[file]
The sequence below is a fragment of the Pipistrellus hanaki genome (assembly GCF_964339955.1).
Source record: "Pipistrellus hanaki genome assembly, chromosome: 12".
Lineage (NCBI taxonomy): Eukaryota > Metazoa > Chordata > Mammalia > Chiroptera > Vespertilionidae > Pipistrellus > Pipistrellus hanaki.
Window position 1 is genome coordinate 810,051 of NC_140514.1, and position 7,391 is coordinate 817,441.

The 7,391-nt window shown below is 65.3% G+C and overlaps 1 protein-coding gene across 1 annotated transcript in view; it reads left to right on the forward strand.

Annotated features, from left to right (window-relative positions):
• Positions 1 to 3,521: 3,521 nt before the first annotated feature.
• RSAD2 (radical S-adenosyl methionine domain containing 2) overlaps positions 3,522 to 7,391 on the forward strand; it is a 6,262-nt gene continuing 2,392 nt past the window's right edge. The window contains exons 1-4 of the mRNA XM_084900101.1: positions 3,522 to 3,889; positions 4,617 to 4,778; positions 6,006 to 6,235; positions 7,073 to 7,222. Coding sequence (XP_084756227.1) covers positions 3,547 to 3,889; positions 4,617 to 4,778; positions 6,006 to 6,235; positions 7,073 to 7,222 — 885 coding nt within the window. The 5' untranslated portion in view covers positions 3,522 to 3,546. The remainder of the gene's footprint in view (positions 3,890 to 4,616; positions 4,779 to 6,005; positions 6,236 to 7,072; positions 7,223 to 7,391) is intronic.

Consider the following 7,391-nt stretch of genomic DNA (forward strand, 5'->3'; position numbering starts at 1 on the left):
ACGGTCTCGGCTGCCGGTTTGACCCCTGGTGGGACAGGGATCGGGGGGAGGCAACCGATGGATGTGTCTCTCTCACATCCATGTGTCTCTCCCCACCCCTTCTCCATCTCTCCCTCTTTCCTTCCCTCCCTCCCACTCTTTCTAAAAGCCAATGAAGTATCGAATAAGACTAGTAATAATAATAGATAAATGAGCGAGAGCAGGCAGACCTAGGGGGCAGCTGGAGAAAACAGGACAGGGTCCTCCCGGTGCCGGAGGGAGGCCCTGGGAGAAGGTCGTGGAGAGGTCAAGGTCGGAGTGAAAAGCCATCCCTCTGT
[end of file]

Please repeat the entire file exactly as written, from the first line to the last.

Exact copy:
The sequence below is a fragment of the Pipistrellus hanaki genome (assembly GCF_964339955.1).
Source record: "Pipistrellus hanaki genome assembly, chromosome: 12".
Lineage (NCBI taxonomy): Eukaryota > Metazoa > Chordata > Mammalia > Chiroptera > Vespertilionidae > Pipistrellus > Pipistrellus hanaki.
Window position 1 is genome coordinate 810,051 of NC_140514.1, and position 7,391 is coordinate 817,441.

The 7,391-nt window shown below is 65.3% G+C and overlaps 1 protein-coding gene across 1 annotated transcript in view; it reads left to right on the forward strand.

Annotated features, from left to right (window-relative positions):
• Positions 1 to 3,521: 3,521 nt before the first annotated feature.
• RSAD2 (radical S-adenosyl methionine domain containing 2) overlaps positions 3,522 to 7,391 on the forward strand; it is a 6,262-nt gene continuing 2,392 nt past the window's right edge. The window contains exons 1-4 of the mRNA XM_084900101.1: positions 3,522 to 3,889; positions 4,617 to 4,778; positions 6,006 to 6,235; positions 7,073 to 7,222. Coding sequence (XP_084756227.1) covers positions 3,547 to 3,889; positions 4,617 to 4,778; positions 6,006 to 6,235; positions 7,073 to 7,222 — 885 coding nt within the window. The 5' untranslated portion in view covers positions 3,522 to 3,546. The remainder of the gene's footprint in view (positions 3,890 to 4,616; positions 4,779 to 6,005; positions 6,236 to 7,072; positions 7,223 to 7,391) is intronic.

Consider the following 7,391-nt stretch of genomic DNA (forward strand, 5'->3'; position numbering starts at 1 on the left):
ACGGTCTCGGCTGCCGGTTTGACCCCTGGTGGGACAGGGATCGGGGGGAGGCAACCGATGGATGTGTCTCTCTCACATCCATGTGTCTCTCCCCACCCCTTCTCCATCTCTCCCTCTTTCCTTCCCTCCCTCCCACTCTTTCTAAAAGCCAATGAAGTATCGAATAAGACTAGTAATAATAATAGATAAATGAGCGAGAGCAGGCAGACCTAGGGGGCAGCTGGAGAAAACAGGACAGGGTCCTCCCGGTGCCGGAGGGAGGCCCTGGGAGAAGGTCGTGGAGAGGTCAAGGTCGGAGTGAAAAGCCATCCCTCTGT